Got a skunked pet? No worries. Here’s a step-by-step guide showing your how to get skunk smell off your cat or dog.
It’s 5am. You’re peacefully sleeping with your spouse and duck in your bed.
Your unconscious mind is suddenly confronted with a smell so noxious that it triggers you to wake up. Groggy, you look at the foot of your bed and see your rotund, orange tabby cat loudly purring and staring back at you. In a moment of horror, you realize that the smell wasn’t a dream: your pet has been doused in skunk spray, and he is happily spreading the odor throughout the house, including your bed.
Gag. This actually just happened to us.
Funny thing: as this took place, my wife (The Tyrant) said she was dreaming about walking through a perfume section at a mall when she was suddenly sprayed with a new fragrance that woke her up. For the record “Ode de moufette” would not be a popular perfume, despite what Pepé Le Pew may believe.
If you’ve never smelled skunk before, count yourself lucky. It smells like burning car tires and sulfur – and it does not dissipate with time. In fact, unlike other smells, you don’t seem to get used to it with time; it gets worse and starts to cause a slight burning feeling in your nasal passages.
This wretched scent is so bad that it even scares off wolves, bears, and coyotes. Skunks can hit their target from as far away as 10 feet, so Bob the Cat didn’t even have to be that close to Pepé to get sprayed. Bob is likely not blameless even though he’s confined to his yard with an electric cat fence/collar: skunks do NOT just spray willy nilly. Once they’ve exhausted their defensive spray, it can take them up to 10 days to reload, leaving them defenseless in the meantime. Bob must have given the skunk good reason to fire away.
How To Get Skunk Smell Off Your Cat (or Dog)
Unfortunately, we had another cat get sprayed by a skunk a few years back, so we knew what to do and we had the ingredients on-hand.
Doing nothing is NOT an option because the smell can linger on your pet’s fur for days or weeks, and all the while your pet will be spreading that awful smell around your house. If that’s not motivation enough for you to take action, then consider this: that malodorous spray comes from a skunk’s anal glands. Motivated yet? We thought so.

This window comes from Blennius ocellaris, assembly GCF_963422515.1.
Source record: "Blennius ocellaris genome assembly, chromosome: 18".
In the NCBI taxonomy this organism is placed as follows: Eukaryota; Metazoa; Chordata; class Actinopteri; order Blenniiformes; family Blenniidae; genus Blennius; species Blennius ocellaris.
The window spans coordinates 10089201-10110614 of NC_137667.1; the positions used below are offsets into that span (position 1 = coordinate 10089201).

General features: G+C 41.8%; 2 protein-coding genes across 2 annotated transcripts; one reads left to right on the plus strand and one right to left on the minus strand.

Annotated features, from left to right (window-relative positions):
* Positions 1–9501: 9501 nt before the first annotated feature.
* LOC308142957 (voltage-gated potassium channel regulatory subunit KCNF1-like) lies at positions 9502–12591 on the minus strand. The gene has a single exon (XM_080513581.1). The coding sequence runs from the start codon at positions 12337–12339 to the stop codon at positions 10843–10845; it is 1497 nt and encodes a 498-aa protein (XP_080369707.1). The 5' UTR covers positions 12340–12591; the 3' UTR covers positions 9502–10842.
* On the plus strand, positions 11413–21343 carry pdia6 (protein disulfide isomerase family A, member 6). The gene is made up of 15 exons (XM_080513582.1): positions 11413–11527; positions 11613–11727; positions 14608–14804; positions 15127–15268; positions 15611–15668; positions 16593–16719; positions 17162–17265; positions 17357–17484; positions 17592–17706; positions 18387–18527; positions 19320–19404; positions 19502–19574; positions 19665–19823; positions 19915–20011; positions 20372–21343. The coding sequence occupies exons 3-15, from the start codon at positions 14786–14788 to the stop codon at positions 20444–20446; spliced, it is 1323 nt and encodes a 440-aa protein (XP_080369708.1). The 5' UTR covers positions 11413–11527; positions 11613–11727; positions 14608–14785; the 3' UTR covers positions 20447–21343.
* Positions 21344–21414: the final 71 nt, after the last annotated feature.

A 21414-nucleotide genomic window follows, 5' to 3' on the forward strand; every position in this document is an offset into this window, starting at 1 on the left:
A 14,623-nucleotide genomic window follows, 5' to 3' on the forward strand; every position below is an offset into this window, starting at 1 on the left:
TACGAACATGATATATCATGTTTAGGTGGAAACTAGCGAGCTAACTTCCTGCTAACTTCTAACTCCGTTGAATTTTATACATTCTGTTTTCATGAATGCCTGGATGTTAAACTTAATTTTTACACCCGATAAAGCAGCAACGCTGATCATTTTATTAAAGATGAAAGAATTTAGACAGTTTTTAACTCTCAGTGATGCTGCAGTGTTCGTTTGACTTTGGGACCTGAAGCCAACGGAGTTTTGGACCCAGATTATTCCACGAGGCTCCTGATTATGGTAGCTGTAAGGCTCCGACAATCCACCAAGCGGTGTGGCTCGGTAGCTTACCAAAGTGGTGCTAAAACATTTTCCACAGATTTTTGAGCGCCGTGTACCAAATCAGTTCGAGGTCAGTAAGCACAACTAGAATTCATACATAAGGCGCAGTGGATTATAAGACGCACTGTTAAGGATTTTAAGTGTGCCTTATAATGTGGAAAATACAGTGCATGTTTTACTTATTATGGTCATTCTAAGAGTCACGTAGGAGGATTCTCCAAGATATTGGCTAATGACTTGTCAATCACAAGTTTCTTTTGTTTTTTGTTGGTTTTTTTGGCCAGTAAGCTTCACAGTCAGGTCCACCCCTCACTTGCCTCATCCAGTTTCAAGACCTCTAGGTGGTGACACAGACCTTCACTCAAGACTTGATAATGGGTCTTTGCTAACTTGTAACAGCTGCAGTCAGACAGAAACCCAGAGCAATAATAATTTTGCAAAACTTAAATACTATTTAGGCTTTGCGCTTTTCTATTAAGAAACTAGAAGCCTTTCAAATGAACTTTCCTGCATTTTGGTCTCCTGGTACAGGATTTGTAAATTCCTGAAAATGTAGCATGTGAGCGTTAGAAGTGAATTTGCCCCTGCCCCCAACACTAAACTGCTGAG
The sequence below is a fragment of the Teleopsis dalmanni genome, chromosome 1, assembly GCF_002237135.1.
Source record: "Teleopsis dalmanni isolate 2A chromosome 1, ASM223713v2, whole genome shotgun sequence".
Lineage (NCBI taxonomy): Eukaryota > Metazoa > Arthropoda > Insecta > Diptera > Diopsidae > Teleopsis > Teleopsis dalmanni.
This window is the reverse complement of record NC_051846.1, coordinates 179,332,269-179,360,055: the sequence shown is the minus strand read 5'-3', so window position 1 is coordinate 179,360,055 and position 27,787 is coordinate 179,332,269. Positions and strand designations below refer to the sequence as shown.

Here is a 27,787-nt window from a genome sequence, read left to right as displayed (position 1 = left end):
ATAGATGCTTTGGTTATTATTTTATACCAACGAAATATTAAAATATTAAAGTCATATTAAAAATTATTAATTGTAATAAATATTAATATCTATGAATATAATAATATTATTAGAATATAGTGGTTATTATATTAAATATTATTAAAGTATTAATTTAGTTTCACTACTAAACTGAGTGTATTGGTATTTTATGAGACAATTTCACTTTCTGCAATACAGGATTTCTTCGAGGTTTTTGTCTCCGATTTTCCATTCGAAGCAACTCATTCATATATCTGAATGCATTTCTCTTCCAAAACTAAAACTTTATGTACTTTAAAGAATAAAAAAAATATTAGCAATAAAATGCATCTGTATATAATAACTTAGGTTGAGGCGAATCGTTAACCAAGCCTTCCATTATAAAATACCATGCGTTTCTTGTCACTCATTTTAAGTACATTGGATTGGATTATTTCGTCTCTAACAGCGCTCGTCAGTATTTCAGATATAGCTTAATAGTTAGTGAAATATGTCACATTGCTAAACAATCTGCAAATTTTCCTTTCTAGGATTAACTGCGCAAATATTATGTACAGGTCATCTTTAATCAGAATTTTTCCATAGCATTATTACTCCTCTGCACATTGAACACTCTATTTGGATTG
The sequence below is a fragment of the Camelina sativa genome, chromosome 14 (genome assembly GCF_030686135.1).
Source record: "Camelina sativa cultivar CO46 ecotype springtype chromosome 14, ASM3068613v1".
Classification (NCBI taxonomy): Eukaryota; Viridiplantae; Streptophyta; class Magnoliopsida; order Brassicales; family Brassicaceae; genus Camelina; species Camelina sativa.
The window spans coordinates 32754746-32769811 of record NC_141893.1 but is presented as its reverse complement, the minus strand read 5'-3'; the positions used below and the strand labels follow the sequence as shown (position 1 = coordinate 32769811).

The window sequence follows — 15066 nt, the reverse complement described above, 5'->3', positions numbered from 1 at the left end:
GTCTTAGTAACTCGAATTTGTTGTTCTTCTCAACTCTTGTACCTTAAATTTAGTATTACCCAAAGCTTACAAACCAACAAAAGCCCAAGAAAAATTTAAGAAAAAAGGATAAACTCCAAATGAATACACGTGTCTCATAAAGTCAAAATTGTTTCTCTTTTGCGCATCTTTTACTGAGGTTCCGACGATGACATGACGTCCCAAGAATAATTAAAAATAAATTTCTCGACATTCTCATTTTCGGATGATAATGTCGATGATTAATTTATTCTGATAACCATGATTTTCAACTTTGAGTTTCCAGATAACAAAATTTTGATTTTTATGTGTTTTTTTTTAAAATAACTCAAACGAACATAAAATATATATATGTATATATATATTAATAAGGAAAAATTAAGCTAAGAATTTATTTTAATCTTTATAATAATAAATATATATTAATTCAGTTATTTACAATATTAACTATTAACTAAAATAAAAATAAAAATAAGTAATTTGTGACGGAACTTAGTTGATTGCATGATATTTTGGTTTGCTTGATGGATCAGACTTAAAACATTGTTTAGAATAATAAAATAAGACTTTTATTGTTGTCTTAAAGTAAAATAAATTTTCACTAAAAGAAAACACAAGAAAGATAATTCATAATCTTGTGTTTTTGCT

Below, we’re going to tell you exactly how to permanently get skunk smell off your cat or dog (we’ve done this twice on two different cats, so we know it works). First, we should say that if your pet was sprayed in the eyes, is foaming at the mouth or has injuries on it (from an actual physical encounter with a skunk), you should plan to bring your pet straight to the vet.
If your pet is physically fine, other than being godawful smelly, follow these instructions to get the skunk smell off your cat (or dog):
- Bribe a friend: Unless your cat likes to be bathed (doubtful), you’re going to need two people (one to hold the cat, the other to apply the various applications and wash the cat… and maybe take a picture or twenty). Both people would be smart to wear rubber kitchen gloves throughout the process. This keeps you from getting skunky and provides a bit of extra protection from errant cat claws.
- Ingredients: Get Dawn liquid dish detergent, hydrogen peroxide, baking soda, animal shampoo, and a bucket (“recipe” down below). Bring all “ingredients” to your bathtub and mix right before you’re going to use it; don’t pre-mix this in a sealed container ahead of time (as in hours, days or months).
- Get the cat wet: While one person holds the cat, the other person pours warm water over the cat (use warm water throughout these steps). Be careful not to pour water down the cats ears or into its eyes.
- Now you’re ready for the FIRST wash: You’re going to use straight Dawn detergent here. FYI: this is the same stuff that animal rescue folks use to wash animals caught in oil spills. It truly is “tough on grease” and it will help to start breaking apart the oily disgustingness of the skunk spray. Once lathered, rinse the cat, while one person continues to hold and comfort the poor creature.
- SECOND wash: this wash is a combination of 1 quart peroxide, ¼ cup baking soda, 1 tsp Dawn liquid detergent, all mixed together in your bucket. Once mixed, scrub the cat thoroughly with it. This wash oxidizes the thiol compounds (the most offensive part of the skunk spray). Once fully lathered, let the mixture sit on the cat for 5-15 minutes (the longer the better if your pet really smells), then rinse the cat. Our cat tolerated about 10 minutes before he started to feel cold.
- THIRD wash: this is the final wash to help get rid of any remaining offensive odors and mask whatever lingering odors remain with something more pleasant. We used a natural, clove-based flea & tick shampoo that we had from when someone originally dropped off stray cats on our doorstep. Once fully lathered, rinse the creature.
- Blow out & style: You’ve survived! Now, it’s time to towel, blow dry or air dry your pet, while providing plenty of reassurance that it’s still loved.
Final note: despite what some people say, NO, tomato juice does not effectively get rid of skunk spray. It will temporarily make your pet smell more like a tomato though.
We hope this article helps you and your pet survive a skunk-spray emergency.